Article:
• outback – the inland country far away from large cities
  • pint of beer - 570ml
  • prang – minor car accident
  • prawn - shrimp
  • pot of beer - 285ml (a 'one pot screamer' is someone who gets drunk off very little alcohol). Also known as a 'middy' or 'half pint'
  • rack off – to go away
  • ranga - person with red hair (Julia Gillard Australian Prime Minister - pictured right)
  • rego - vehicle registration
  • righto - alright
  • ring-in – a substitute
  • rissole - a type of meatball flattened out; or fat meat patty. (also: 'given the rissole' sacked or fired from employment.
  • road train - a truck with many sections attached (some road trains are over a kilometre long)
  • rort – a con
  • sangers – sandwiches
  • schooner of beer - 425ml
  • ’scuse me - excuse me
  • servo - a petrol station or gas station
  • she’ll be apples, she’s sweet – it’ll be fine
  • shoot through - to go somewhere else (or he shot through)
  • shonky – poor quality
  • shotgun - the front passenger seat of a vehicle
  • shout – to buy drinks for everyone
  • shrapnel - coins of a low denomination
  • sickie – a day taken off work, but not necessarily because of illness
  • skip – Australian-born (from Skippy the kangaroo [a TV show])
  • skite – a bragger
  • slack - work left over by a lazy person. To 'pull up the slack' is to do the work left over by others.
  • a slash - to take 'a slash' or 'have a slash' - to urinate
  • smoko – a break from work (originally a cigarette)
  • snags – sausages
  • speedo - vehicle speedomoter
  • stinker – an objectionable person
  • stone the crows – exclamation of astonishment
  • stubby - a bottle of beer (330ml) or stubbie / a brand of shorts
  • stubby cooler - used to keep your hand warm and a beer cold
  • swag – a blanket roll of light bedding
  • swagman – a man who travels around the country on foot and takes odd jobs usually in the outback
  • Sydneyites - people from Sydney
  • ratbag – a rogue; an eccentric person
  • rubbish – to criticice; to mock
  • servo - petrol station
  • ta - thank you
  • tall poppy (/syndrome) - a cultural tendancy to cutt people down to size - criticise people who excell or achieve significantly / or publicly above others.
  • ta-ta – goodbye
  • Taswegins - people from Tasmania
  • the ditch - water between Australia and New Zealand
  • tinnie – a can of beer; a small aluminum boat
  • too right – an exclamation meaning ‘I agree’
  • top drop – a good beer or wine
  • true blue – genuine
  • twit – a fool
  • ute – open backed pick-up truck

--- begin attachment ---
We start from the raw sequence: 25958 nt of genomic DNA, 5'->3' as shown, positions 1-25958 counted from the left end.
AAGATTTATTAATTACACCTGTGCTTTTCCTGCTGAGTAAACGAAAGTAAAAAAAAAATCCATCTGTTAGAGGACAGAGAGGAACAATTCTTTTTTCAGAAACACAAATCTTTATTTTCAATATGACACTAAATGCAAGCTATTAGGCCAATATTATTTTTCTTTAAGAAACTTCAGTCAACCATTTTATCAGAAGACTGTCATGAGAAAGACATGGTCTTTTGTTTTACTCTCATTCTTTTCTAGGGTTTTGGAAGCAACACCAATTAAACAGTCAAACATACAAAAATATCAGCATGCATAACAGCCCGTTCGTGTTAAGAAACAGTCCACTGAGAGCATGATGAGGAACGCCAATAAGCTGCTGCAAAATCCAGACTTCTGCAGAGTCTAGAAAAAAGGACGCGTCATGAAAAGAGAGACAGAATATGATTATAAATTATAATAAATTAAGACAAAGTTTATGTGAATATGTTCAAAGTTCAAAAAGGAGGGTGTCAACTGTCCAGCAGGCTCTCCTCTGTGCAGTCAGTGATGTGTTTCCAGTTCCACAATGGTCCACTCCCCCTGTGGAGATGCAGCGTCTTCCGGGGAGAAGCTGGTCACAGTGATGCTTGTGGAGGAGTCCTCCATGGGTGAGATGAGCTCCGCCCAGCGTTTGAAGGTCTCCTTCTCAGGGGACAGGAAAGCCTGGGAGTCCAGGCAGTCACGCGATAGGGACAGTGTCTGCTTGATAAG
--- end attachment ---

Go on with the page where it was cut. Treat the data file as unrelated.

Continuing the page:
• veg out – relax
  • wag – to play truant
  • wheelie – a noisy skidding turn while driving
  • whinge – to complain
  • whopper – something surprisingly big
  • woop woop - out in the middle of no where
  • wowser – a killjoy; a prudish teetotaler
  • write-off – a total loss
  • wuss – spoilsport; afraid to have a go
  • yakka – hard or heavy work
  • yank - American
  • yobbo – a loud or stupid uncultivated person
  • yonks ago (or yonks and yonks ago) - a long time ago
  • zonked (out) – tired out; exhausted

Australian English Idioms

Beyond the black stump

An Australian idiom idicating that even if you go as far as you can, the black stump is still a little further.

Blood is worth bottling

If an Australian says to you "Your blood is worth bottling", he/she is complimenting or praising you for doing something or being someone very special.

Cut down the tall poppies

If people cut down the tall poppies, they criticise people who stand out from the crowd.

Dog-whistle politics

When political parties have policies that will appeal to racists while not being overtly racist, they are indulging in dog-whistle politics.

Dry as a wooden god

Very dry area or very thirsty: That desert is as dry as a wooden god.

Flash as a rat with a gold tooth

Someone who's as flash as a rat with a gold tooth tries hard to impress people by their appearance or bahaviour.

Flat out like a lizard drinking

An Australian idiom meaning extremely busy, which is a word play which humorously mixes two meanings of the term flat out.

Like a shag on a rock

If someone feels like a shag on a rock, they are lonely or isolated. A shag is an Australian bird that often perches alone on a rock.

Mad as a cut snake

One who is mad as a cut snake has lost all sense of reason, is crazy, out of control.

On the knocker

If you do something on the knocker, you do it immediately or promptly.

On the wallaby track

In Australian English, if you're on the wallaby track, you are unemployed.

See which way the cat jumps

If you see which way the cat jumps, you postpone making a decision or acting until you have seen how things are developing.

She'll be apples

A very popular old Australian saying meaning everything will be all right, often used when there is some doubt.

Stone the crows

Stone the crows is used to convey shock or surprise similarly to "Oh my God". "Stone the flamin' crows" is a more emphatic form of the expression.

Talk the legs off an iron pot

Somebody who is excessively talkative or is especially convincing is said to talk the legs off an iron pot. ('Talk the legs off an iron chair' is also used)

Up a gum tree

If you're up a gum tree, you're in trouble or a big mess.

Australian Spoonerisms

no wucking furries (or: no wuccas) - no worries cunny funt - a funny person